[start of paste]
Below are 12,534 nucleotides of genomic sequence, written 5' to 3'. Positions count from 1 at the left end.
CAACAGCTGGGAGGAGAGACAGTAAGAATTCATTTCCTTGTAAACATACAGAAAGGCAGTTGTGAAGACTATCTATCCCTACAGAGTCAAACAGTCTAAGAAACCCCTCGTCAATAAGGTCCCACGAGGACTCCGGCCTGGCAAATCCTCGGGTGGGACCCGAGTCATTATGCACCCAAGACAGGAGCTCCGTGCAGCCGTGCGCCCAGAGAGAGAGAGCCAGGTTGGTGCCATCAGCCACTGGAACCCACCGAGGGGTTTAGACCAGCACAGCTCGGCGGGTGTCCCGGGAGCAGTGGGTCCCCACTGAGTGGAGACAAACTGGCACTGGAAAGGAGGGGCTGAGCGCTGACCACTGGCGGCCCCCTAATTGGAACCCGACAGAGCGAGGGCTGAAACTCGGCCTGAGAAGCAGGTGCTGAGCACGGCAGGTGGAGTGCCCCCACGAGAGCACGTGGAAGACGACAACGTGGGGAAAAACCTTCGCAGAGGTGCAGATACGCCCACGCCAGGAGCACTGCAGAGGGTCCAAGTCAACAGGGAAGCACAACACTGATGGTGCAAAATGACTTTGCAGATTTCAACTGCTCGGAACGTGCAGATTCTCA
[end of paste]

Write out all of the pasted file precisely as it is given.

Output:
Below are 12,534 nucleotides of genomic sequence, written 5' to 3'. Positions count from 1 at the left end.
CAACAGCTGGGAGGAGAGACAGTAAGAATTCATTTCCTTGTAAACATACAGAAAGGCAGTTGTGAAGACTATCTATCCCTACAGAGTCAAACAGTCTAAGAAACCCCTCGTCAATAAGGTCCCACGAGGACTCCGGCCTGGCAAATCCTCGGGTGGGACCCGAGTCATTATGCACCCAAGACAGGAGCTCCGTGCAGCCGTGCGCCCAGAGAGAGAGAGCCAGGTTGGTGCCATCAGCCACTGGAACCCACCGAGGGGTTTAGACCAGCACAGCTCGGCGGGTGTCCCGGGAGCAGTGGGTCCCCACTGAGTGGAGACAAACTGGCACTGGAAAGGAGGGGCTGAGCGCTGACCACTGGCGGCCCCCTAATTGGAACCCGACAGAGCGAGGGCTGAAACTCGGCCTGAGAAGCAGGTGCTGAGCACGGCAGGTGGAGTGCCCCCACGAGAGCACGTGGAAGACGACAACGTGGGGAAAAACCTTCGCAGAGGTGCAGATACGCCCACGCCAGGAGCACTGCAGAGGGTCCAAGTCAACAGGGAAGCACAACACTGATGGTGCAAAATGACTTTGCAGATTTCAACTGCTCGGAACGTGCAGATTCTCA